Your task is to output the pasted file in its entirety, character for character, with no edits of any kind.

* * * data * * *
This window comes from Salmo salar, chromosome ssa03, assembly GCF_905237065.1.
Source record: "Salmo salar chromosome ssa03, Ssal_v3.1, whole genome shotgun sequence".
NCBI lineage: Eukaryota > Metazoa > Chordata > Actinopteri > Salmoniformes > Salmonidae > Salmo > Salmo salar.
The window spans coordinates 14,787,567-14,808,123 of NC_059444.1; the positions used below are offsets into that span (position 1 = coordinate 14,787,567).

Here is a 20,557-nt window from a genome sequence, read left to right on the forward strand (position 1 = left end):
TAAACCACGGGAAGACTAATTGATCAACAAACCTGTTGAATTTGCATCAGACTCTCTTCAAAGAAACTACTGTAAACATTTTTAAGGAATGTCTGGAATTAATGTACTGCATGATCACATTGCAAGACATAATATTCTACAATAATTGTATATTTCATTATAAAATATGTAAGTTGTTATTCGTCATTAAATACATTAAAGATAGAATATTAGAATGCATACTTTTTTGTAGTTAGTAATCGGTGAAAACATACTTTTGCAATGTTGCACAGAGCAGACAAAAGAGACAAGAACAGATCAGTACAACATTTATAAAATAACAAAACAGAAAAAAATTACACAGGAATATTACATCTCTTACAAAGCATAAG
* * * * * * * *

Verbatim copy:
This window comes from Salmo salar, chromosome ssa03, assembly GCF_905237065.1.
Source record: "Salmo salar chromosome ssa03, Ssal_v3.1, whole genome shotgun sequence".
NCBI lineage: Eukaryota > Metazoa > Chordata > Actinopteri > Salmoniformes > Salmonidae > Salmo > Salmo salar.
The window spans coordinates 14,787,567-14,808,123 of NC_059444.1; the positions used below are offsets into that span (position 1 = coordinate 14,787,567).

Here is a 20,557-nt window from a genome sequence, read left to right on the forward strand (position 1 = left end):
TAAACCACGGGAAGACTAATTGATCAACAAACCTGTTGAATTTGCATCAGACTCTCTTCAAAGAAACTACTGTAAACATTTTTAAGGAATGTCTGGAATTAATGTACTGCATGATCACATTGCAAGACATAATATTCTACAATAATTGTATATTTCATTATAAAATATGTAAGTTGTTATTCGTCATTAAATACATTAAAGATAGAATATTAGAATGCATACTTTTTTGTAGTTAGTAATCGGTGAAAACATACTTTTGCAATGTTGCACAGAGCAGACAAAAGAGACAAGAACAGATCAGTACAACATTTATAAAATAACAAAACAGAAAAAAATTACACAGGAATATTACATCTCTTACAAAGCATAAG